Wells Gray is a large provincial park located about an hour and a half north of Kamloops. Right now it’s one of British Columbia’s secret gems, but it is growing in popularity for its beautiful waterfalls, hiking, white water rafting, canoeing, cross country skiing and snowmobiling.
During our time of Wells Gray, we stayed at Clearwater Lodge, BC. I wouldn’t describe it as fancy, but it was reasonably priced, comfortable and offers all the amenities we could need. Each room has a kitchenette, ensuite and lounge area and the hotel serves complimentary breakfast as well as offering a pool, a hot tub and a fitness centre. They do charge a pet fee, but it was only $10 per night, per pet, so pretty reasonable as far as pet-friendly accommodation goes. For us, the most convenient thing is the back door to the hotel room, which leads straight to a grass area for Mya to go to the toilet (Something many people have recently told us is a really important consideration when choosing pet-friendly accommodation).
Activities and Attractions
Wells Gray Provincial Park
Wells Gray Provincial Park is only a short drive from Clearwater and has over 200 lakes, 39 waterfalls and is full of wolves, beavers, salmon, eagles, bears moose and deer. Dogs are welcome in the park as long as they are on a leash, however, they aren’t allowed on beaches, within park buildings or within the backcountry.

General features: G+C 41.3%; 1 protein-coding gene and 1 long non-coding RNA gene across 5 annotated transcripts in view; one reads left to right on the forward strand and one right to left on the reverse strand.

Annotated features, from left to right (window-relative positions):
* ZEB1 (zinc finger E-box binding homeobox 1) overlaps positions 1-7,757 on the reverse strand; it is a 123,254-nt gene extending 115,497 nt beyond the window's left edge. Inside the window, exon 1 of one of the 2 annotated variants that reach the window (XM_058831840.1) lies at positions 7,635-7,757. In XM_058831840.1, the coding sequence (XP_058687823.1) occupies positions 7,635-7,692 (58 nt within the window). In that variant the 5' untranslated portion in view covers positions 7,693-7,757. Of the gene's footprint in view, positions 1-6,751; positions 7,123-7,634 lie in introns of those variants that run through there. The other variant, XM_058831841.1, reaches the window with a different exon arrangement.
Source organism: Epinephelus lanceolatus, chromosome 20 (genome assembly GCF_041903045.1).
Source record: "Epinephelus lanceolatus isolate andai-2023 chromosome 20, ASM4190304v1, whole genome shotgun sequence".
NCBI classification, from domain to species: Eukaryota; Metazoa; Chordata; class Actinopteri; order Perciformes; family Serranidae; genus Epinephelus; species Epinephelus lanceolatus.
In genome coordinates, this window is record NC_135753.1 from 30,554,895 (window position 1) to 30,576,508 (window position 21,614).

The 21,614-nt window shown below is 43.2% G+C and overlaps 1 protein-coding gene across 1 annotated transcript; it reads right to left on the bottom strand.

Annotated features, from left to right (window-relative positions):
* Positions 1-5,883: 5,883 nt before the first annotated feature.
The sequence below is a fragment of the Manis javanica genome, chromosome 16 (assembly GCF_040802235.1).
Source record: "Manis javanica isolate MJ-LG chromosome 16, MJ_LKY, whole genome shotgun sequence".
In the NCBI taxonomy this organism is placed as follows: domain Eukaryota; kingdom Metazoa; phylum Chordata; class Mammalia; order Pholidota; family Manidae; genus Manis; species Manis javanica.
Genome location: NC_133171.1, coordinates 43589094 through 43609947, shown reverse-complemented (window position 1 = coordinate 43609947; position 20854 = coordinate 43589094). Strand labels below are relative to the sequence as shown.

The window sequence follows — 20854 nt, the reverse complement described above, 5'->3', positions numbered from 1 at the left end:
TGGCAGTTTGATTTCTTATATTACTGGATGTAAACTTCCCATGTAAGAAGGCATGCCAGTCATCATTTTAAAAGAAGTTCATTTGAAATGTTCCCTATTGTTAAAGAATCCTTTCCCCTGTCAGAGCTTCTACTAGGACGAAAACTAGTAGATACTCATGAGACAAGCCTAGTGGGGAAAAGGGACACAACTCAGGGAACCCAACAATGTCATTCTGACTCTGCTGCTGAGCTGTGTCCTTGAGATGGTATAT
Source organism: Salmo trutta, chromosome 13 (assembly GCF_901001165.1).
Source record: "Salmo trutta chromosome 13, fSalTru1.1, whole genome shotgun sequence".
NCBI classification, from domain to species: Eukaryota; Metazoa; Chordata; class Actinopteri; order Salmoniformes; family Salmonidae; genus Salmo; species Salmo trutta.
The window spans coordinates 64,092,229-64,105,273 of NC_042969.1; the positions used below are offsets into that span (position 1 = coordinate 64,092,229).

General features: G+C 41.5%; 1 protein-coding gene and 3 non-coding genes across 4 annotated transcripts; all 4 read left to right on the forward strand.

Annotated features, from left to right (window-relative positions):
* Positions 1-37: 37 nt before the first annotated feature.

There is so much to see here and it’s such a beautiful place. We set off to explore the top four waterfalls within the park, but unfortunately only made it to three. In order of our photos, we made it to Spahats Falls, Dawson Falls and Helmcken Falls. If you get time you should also visit Moul Falls, which has an 80-minute return hike (I’m hoping we may get there over winter).
Whilst visiting Clearwater, we dropped into the Jasper Way Inn, where we were able to rent a kayak to go for a paddle around Dutch Lake. I’m told there are panoramic views of the mountains, unfortunately, the clouds kept these a secret & we just had to enjoy the beauty of the lake itself.